Why do so many default to a hard-edged “tough luck” attitude toward most Americans when things like mass layoffs go down, yet shrug or sometimes even defend CEOs and other high-ranking executives who make out like bandits even though their performance has been poor or even downright damaging?

Things like bonuses for bankruptcy and a more common insult to common sense, golden parachutes, represent perverse incentives.

It’s time to rethink who we see fit to reward, and why. The last thing a healthy marketplace needs is incentive to fail.

Check back at Fool.com for more of Alyce Lomax’s columns on environmental, social, and governance issues. Alyce Lomax has no position in any stocks mentioned. The Motley Fool recommends Amazon.com. The Motley Fool owns shares of Amazon.com. Try any of our Foolish newsletter services free for 30 days. We Fools may not all hold the same opinions, but we all believe that considering a diverse range of insights makes us better investors. The Motley Fool has adisclosure policy.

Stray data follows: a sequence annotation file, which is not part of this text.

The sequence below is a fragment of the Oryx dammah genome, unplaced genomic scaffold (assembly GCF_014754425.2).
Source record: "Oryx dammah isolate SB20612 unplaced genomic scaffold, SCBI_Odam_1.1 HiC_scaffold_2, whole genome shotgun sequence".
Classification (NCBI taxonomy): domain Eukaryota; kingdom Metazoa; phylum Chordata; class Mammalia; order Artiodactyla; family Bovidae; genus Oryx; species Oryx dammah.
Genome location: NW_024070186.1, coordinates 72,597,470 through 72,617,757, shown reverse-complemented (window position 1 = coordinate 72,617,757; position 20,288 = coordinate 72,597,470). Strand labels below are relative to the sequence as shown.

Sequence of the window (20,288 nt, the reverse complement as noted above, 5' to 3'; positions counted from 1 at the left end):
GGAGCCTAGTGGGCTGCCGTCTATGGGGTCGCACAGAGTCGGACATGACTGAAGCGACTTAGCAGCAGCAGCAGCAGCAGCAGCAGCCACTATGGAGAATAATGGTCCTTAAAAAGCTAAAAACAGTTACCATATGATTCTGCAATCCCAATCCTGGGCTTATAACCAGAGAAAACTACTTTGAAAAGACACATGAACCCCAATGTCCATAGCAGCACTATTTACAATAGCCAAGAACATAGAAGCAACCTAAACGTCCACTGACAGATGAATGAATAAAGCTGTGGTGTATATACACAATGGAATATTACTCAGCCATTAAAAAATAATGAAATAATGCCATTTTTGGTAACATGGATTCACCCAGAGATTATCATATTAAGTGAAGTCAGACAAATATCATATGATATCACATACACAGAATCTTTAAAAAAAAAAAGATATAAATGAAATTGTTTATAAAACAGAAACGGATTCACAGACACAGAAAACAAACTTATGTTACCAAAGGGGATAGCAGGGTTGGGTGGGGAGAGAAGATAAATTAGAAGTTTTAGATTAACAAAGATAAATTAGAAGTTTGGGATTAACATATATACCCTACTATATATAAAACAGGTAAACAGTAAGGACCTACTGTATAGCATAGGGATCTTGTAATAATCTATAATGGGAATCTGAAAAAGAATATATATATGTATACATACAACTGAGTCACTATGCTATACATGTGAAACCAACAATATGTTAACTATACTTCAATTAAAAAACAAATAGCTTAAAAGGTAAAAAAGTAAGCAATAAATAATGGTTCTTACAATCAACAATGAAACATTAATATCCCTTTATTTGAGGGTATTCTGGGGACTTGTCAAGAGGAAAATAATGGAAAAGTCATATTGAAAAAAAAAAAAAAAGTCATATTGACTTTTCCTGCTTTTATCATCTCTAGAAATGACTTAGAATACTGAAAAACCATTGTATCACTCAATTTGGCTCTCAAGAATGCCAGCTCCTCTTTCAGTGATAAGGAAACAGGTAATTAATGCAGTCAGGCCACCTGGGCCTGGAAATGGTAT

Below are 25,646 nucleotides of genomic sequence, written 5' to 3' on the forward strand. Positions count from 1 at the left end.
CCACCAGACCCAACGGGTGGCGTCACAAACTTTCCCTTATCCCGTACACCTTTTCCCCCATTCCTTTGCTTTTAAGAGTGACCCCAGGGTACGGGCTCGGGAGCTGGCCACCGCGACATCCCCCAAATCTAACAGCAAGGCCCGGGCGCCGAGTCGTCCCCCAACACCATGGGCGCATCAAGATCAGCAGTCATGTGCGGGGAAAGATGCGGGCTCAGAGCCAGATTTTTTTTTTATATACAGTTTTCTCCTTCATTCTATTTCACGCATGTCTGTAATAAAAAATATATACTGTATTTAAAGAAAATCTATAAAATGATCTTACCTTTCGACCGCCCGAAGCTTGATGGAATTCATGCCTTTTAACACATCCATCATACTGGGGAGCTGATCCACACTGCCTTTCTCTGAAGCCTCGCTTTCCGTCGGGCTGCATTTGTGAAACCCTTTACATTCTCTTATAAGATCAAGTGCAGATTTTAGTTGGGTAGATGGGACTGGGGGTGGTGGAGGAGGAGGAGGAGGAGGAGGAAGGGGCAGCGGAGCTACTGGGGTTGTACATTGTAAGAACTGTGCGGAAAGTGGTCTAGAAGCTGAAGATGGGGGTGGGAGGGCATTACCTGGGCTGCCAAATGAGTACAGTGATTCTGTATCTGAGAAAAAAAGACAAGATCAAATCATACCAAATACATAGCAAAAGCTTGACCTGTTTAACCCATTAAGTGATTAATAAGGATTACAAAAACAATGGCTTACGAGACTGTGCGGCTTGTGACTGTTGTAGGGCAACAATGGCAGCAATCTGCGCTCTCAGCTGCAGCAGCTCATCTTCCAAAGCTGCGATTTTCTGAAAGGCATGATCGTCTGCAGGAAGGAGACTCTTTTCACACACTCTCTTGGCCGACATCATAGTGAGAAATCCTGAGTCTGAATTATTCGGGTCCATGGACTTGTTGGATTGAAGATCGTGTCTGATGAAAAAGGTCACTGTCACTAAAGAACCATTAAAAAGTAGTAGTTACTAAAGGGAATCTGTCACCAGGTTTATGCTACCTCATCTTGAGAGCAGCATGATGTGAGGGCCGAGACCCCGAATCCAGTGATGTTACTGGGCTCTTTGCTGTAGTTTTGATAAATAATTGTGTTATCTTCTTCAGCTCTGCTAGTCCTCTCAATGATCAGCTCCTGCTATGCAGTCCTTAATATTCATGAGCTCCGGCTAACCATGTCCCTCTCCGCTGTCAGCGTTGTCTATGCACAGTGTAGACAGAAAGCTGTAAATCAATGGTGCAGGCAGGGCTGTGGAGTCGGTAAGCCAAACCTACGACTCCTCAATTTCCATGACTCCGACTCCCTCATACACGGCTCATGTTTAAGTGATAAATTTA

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MONEY Aging

Pop Goes the Age Discrimination Bubble

senior man blowing bubble out of gum
Getty Images

Age discrimination charges have returned to pre-recession levels—another sign we're getting back to normal

The popular narrative holds that age discrimination is off the charts and employers can’t shed workers past 50 quickly enough. Yet age-related complaints filed with the federal government fell for the sixth consecutive year in 2014, and the percentage of cases found to be reasonable have been trending lower for two decades.

Certainly, there remains cause for concern. The 20,588 charges filed under the Age Discrimination in Employment Act are higher than in any year before the recession. But the number is down from 21,396 in 2013 and from a peak of 24,582 in 2008, according to new data from the Equal Employment Opportunity Commission.

Meanwhile, the EEOC found reasonable cause in only 2.7% of the cases filed. That is up from 2.4% in 2013 but otherwise the lowest rate since at least 1997. Monetary awards hit a five-year low of $78 million.